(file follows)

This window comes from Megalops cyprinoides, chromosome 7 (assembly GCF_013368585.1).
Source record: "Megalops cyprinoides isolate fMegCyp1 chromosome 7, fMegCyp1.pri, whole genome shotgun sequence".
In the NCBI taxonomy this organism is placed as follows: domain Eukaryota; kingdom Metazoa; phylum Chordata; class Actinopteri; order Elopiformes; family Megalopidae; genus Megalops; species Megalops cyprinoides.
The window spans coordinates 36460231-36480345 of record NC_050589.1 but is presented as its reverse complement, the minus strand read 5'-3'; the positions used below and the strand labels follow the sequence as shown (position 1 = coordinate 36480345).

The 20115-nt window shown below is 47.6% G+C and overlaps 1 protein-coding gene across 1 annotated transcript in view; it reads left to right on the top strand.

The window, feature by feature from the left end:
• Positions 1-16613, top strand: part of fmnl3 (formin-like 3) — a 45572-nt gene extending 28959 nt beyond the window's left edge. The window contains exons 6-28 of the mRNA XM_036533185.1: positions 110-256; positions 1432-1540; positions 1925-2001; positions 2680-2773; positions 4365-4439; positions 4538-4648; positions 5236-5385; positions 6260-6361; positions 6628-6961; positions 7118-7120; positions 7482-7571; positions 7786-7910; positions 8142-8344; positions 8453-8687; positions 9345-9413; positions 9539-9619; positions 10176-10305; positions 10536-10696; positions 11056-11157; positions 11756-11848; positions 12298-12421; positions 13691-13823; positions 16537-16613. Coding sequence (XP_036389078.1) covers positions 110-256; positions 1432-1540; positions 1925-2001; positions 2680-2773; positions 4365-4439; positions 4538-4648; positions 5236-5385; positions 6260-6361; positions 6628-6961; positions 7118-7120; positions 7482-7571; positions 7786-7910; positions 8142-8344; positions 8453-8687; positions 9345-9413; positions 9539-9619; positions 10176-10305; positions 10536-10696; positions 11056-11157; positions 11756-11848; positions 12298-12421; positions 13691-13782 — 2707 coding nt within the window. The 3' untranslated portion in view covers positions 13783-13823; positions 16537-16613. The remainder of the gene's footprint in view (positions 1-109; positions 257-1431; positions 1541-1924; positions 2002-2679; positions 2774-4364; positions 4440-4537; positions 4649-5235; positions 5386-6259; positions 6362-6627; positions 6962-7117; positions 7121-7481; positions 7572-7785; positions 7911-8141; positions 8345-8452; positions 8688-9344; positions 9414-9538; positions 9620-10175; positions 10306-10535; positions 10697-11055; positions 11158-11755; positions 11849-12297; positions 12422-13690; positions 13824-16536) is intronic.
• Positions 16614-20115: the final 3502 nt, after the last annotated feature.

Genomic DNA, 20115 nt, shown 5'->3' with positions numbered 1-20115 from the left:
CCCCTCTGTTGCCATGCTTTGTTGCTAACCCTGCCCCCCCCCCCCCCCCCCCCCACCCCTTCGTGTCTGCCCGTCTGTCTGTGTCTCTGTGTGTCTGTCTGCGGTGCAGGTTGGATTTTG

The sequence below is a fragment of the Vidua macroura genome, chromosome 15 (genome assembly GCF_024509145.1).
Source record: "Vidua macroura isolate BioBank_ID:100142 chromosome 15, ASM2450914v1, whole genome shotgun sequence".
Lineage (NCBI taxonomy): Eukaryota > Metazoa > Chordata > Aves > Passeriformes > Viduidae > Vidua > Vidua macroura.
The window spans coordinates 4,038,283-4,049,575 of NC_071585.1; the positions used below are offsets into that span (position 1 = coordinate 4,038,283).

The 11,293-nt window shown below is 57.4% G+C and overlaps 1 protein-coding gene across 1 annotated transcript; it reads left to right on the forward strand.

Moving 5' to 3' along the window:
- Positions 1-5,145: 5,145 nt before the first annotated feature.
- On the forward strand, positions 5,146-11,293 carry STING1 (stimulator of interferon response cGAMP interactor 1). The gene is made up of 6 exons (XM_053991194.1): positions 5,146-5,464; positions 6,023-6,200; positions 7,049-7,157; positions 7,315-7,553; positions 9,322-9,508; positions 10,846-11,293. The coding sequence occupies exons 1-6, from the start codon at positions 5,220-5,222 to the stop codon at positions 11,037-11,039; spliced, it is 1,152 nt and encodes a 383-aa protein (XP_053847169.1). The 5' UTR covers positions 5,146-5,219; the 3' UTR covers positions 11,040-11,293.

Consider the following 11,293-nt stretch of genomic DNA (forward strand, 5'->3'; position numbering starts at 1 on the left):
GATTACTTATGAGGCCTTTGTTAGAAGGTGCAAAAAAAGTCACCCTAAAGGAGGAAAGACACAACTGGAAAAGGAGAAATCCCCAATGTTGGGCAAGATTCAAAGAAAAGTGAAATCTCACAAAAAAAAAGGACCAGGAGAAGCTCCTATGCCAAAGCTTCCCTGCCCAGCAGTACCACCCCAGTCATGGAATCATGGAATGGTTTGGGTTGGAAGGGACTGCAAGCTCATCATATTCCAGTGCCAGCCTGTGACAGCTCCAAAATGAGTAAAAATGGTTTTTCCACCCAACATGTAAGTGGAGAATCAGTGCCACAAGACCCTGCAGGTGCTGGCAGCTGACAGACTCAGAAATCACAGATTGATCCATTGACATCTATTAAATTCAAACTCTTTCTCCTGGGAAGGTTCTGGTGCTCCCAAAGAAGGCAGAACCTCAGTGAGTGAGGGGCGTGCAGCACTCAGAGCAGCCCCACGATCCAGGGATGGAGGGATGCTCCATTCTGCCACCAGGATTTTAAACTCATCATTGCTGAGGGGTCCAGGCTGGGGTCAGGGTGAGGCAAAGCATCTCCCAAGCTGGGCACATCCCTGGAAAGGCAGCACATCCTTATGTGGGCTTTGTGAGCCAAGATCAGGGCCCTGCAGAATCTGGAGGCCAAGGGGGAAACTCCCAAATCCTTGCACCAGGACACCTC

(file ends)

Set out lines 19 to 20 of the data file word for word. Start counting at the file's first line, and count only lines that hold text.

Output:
Consider the following 11,293-nt stretch of genomic DNA (forward strand, 5'->3'; position numbering starts at 1 on the left):
GATTACTTATGAGGCCTTTGTTAGAAGGTGCAAAAAAAGTCACCCTAAAGGAGGAAAGACACAACTGGAAAAGGAGAAATCCCCAATGTTGGGCAAGATTCAAAGAAAAGTGAAATCTCACAAAAAAAAAGGACCAGGAGAAGCTCCTATGCCAAAGCTTCCCTGCCCAGCAGTACCACCCCAGTCATGGAATCATGGAATGGTTTGGGTTGGAAGGGACTGCAAGCTCATCATATTCCAGTGCCAGCCTGTGACAGCTCCAAAATGAGTAAAAATGGTTTTTCCACCCAACATGTAAGTGGAGAATCAGTGCCACAAGACCCTGCAGGTGCTGGCAGCTGACAGACTCAGAAATCACAGATTGATCCATTGACATCTATTAAATTCAAACTCTTTCTCCTGGGAAGGTTCTGGTGCTCCCAAAGAAGGCAGAACCTCAGTGAGTGAGGGGCGTGCAGCACTCAGAGCAGCCCCACGATCCAGGGATGGAGGGATGCTCCATTCTGCCACCAGGATTTTAAACTCATCATTGCTGAGGGGTCCAGGCTGGGGTCAGGGTGAGGCAAAGCATCTCCCAAGCTGGGCACATCCCTGGAAAGGCAGCACATCCTTATGTGGGCTTTGTGAGCCAAGATCAGGGCCCTGCAGAATCTGGAGGCCAAGGGGGAAACTCCCAAATCCTTGCACCAGGACACCTC